Archives—January 2018

From Fudge to Financial Aid: Customer Service is Key

In the northernmost city in Michigan’s Lower Peninsula, the most well-known and popular product for tourists is fudge. From plain chocolate fudge to more unique flavors, such as cookies and cream, Mackinaw City has tons of options that appeal to and draw in tourists all year round. But why fudge?
The Straits of Mackinac were originally a trading hub for resources such as fish and fur, but in the late 1800s and early 1900s, this area was reinventing itself into a popular tourist destination. Candy makers took advantage of this and before long fudge was the sought after product in the area.

Fast forward more than a hundred years to the fall of 2002 when a young college student began working his first summer at Marshall’s Fudge in Mackinaw City. That college student was me, of course, and I had no idea what this “summer job” would do for my personal and professional development.

First, I learned the history. I was working at Marshall’s Fudge, Mackinaw City’s oldest fudge shop. It originated on Mackinac Island and at one time had as many as six stores in the area. Marshall’s, a family business, was created by Jim Marshall in 1923. The business grew and Jim, his wife (Oradelle), and his son (Dean) continued growing their operations. As of the early 2000s, Marshall’s operates one main store in Mackinaw City and also ships fudge and candies worldwide for mail and Internet orders. Dean, who had taken over the business from his father, Jim, passed on the business to his daughter and son-in-law who still own and operate it today. Their teenage daughter also works in the store, just as Dean did for his father when he was that age.

From 2002 – 2006, I worked every summer from May – August in Marshall’s Fudge and learned from Dean while he was passing on the business to his kids. I sold fudge and all sorts of sweet treats, I scooped (and ate) more ice cream than one could ever imagine, I learned to make fancy coffee drinks, and I also got to help make certain things, such as caramel corn, almond bark, and caramel apples. (The secret fudge recipe and process was reserved for only the candy makers, who were either part of the Marshall family, or another individual who had been working there for more than 25 years at the time.) But the most impactful thing I did was customer service. I talked to customers. I listened to customers. We talked about the Mackinac Bridge, the weather, their kids, their upbringing, and everything in between. Best of all, this was encouraged. Dean (Mr. Marshall) always wanted us to build relationships with customers, as he was confident this would give them an experience as good as the fudge itself and encourage them to be lifelong customers. He was absolutely right.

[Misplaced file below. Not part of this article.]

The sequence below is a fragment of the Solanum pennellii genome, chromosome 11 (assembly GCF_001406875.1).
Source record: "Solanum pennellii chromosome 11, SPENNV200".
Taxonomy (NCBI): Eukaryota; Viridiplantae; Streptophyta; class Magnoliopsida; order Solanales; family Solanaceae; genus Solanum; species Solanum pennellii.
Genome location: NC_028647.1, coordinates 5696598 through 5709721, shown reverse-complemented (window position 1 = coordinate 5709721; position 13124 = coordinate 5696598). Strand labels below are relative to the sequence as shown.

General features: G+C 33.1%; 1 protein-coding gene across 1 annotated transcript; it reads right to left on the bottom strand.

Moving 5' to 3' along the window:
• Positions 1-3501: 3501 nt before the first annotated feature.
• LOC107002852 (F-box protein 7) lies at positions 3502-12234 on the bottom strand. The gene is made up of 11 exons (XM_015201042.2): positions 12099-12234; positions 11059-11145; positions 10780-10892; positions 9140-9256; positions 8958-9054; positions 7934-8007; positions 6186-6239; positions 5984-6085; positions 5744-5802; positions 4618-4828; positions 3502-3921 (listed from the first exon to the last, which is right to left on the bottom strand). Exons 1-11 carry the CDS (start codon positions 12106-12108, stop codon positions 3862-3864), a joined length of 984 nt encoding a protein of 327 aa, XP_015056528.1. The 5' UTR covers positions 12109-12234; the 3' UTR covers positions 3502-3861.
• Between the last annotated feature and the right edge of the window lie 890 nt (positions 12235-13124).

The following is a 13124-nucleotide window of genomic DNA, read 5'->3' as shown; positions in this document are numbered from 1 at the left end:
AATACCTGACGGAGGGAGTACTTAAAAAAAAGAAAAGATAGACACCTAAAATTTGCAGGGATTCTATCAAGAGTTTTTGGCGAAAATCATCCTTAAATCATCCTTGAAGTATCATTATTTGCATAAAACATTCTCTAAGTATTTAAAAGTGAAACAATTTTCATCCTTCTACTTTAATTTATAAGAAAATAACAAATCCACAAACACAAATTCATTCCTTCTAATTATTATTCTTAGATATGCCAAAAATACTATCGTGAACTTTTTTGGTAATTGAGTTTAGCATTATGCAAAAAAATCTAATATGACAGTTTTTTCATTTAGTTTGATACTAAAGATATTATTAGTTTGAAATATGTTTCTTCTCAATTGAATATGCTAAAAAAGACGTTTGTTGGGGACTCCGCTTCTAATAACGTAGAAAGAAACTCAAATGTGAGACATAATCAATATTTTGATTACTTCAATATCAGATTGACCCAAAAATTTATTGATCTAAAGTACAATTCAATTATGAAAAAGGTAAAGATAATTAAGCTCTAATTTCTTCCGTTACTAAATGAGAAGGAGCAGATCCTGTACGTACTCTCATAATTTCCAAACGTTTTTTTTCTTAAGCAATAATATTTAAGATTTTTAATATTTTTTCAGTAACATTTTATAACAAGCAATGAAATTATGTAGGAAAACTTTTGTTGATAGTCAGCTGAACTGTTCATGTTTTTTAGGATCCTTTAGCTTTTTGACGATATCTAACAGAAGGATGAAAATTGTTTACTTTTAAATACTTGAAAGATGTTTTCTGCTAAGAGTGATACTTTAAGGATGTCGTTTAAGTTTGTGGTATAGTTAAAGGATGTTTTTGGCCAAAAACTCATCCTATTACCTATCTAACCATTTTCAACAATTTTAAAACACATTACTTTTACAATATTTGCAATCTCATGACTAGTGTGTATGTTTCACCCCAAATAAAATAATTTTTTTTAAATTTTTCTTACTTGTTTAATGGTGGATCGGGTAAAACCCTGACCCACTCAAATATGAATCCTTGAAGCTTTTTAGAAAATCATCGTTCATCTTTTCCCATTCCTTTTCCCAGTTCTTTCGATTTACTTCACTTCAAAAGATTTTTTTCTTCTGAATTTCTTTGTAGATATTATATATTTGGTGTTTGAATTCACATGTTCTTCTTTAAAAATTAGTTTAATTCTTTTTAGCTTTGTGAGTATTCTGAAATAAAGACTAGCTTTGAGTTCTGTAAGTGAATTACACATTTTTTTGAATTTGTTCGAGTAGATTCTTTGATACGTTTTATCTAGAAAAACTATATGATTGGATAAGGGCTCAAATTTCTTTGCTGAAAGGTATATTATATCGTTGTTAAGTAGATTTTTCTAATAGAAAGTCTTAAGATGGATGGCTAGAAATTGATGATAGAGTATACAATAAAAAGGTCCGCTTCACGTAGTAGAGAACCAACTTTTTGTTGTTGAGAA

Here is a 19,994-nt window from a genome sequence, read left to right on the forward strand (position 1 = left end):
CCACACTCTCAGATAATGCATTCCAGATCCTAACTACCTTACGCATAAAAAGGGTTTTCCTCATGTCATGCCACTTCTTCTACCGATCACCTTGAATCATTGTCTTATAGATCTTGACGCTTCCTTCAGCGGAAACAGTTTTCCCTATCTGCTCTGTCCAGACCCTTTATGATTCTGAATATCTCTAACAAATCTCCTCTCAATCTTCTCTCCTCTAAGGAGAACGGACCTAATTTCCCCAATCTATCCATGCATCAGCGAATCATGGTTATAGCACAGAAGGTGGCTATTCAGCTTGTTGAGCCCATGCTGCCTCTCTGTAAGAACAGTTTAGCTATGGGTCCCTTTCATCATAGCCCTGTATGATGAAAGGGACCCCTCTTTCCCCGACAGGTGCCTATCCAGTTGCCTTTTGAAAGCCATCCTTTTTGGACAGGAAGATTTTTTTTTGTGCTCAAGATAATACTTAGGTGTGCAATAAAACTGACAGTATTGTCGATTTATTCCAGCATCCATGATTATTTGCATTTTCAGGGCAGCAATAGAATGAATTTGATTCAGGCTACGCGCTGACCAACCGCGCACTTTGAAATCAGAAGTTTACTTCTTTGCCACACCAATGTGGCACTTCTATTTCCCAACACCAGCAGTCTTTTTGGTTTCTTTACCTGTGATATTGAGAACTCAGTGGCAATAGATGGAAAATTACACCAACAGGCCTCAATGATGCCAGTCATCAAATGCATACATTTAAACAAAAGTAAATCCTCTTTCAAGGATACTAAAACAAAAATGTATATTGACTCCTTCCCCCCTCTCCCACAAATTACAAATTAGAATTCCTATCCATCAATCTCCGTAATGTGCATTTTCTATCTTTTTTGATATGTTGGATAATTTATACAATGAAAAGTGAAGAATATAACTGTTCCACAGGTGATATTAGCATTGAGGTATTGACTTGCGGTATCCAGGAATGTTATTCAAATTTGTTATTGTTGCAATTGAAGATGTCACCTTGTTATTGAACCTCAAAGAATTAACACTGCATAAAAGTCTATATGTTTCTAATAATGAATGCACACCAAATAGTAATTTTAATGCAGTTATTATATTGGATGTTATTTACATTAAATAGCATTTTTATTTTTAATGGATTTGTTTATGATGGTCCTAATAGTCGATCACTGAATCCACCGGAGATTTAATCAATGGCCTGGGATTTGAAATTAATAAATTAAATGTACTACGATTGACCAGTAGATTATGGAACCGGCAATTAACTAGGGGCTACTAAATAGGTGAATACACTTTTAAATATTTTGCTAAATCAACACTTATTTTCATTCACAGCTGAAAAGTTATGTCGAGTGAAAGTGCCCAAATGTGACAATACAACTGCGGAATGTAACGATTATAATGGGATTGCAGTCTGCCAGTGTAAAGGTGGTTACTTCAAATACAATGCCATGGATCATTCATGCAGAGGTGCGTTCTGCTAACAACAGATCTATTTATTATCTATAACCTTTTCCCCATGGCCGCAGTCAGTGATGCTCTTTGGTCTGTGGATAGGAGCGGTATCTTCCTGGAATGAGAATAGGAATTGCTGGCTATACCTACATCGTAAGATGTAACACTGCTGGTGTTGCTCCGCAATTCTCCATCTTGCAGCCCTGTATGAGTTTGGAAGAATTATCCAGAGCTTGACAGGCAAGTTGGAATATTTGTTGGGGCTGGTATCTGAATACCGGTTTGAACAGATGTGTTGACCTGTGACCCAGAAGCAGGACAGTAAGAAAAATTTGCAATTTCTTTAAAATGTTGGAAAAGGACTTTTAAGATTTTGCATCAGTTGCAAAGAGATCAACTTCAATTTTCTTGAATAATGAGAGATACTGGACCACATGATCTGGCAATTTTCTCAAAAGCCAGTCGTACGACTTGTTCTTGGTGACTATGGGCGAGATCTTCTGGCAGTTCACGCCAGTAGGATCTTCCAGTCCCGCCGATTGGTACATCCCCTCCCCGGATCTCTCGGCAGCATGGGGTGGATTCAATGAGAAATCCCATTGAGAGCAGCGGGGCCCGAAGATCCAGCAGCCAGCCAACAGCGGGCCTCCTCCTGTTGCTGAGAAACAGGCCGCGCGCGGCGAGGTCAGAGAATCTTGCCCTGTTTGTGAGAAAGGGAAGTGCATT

Some of the incredibly valuable lessons that I learned while at this summer job are:

Treat others on your team like family.
This was more than just a job – it was a family for me in the summers I was there. As an 18 year old my first summer there, I was invited to multiple “family” dinners and outings, and in general I was treated like family. I felt appreciated and it was clearly conveyed that I was a valuable member of the team. I even celebrated my 21st birthday with the Marshall family. (I won’t go into those details!)

Believe in the product.
“Taste the difference.” Dean and his wife, Jeannie, would say this all the time. They wanted customers to know they were confident that their product was the best and that they weren’t afraid to say so. Specifically, over the years, they had to compete with dozens of other competing stores, even though the other stores had different recipes and often a more appealing price tag. Dean would often say to us, “The bitterness of poor quality remains long after the sweetness of low price is forgotten.” I know he didn’t create this saying, but it resonated with me and stuck with me all these years. He knew what we were selling might be more expensive, but he could justify it. He believed in it and stood by his product.

Customer service is key.
Like I mentioned before, even if someone was just coming in the store to look around, we were expected to treat them like a close friend – and we did. In these cases, I don’t even think it was the product that was selling the customers. Instead, they made a connection. They remembered us. They remembered me, the guy that told them where my favorite restaurant in town was. Or they remembered that my co-worker was from Poland and they loved talking to her about her time working in Mackinaw City for the summer. In these moments, it was simply friendly human interaction and it wasn’t about the fudge. But ultimately, Dean was right. It did lock them in as a customer.

It’s now 2018, and even after my last full summer in 2006 when I finished college, I have continued to go back every summer for about a week and “work” for fun. Most people look at me like I’m crazy when I tell them I take vacation to go work about 40 hours for a week, but to me, it’s a passion. I recharge my customer service skills and am reminded how important it is for me to demonstrate these same customer service principles in my role with financial aid at Michigan Technological University.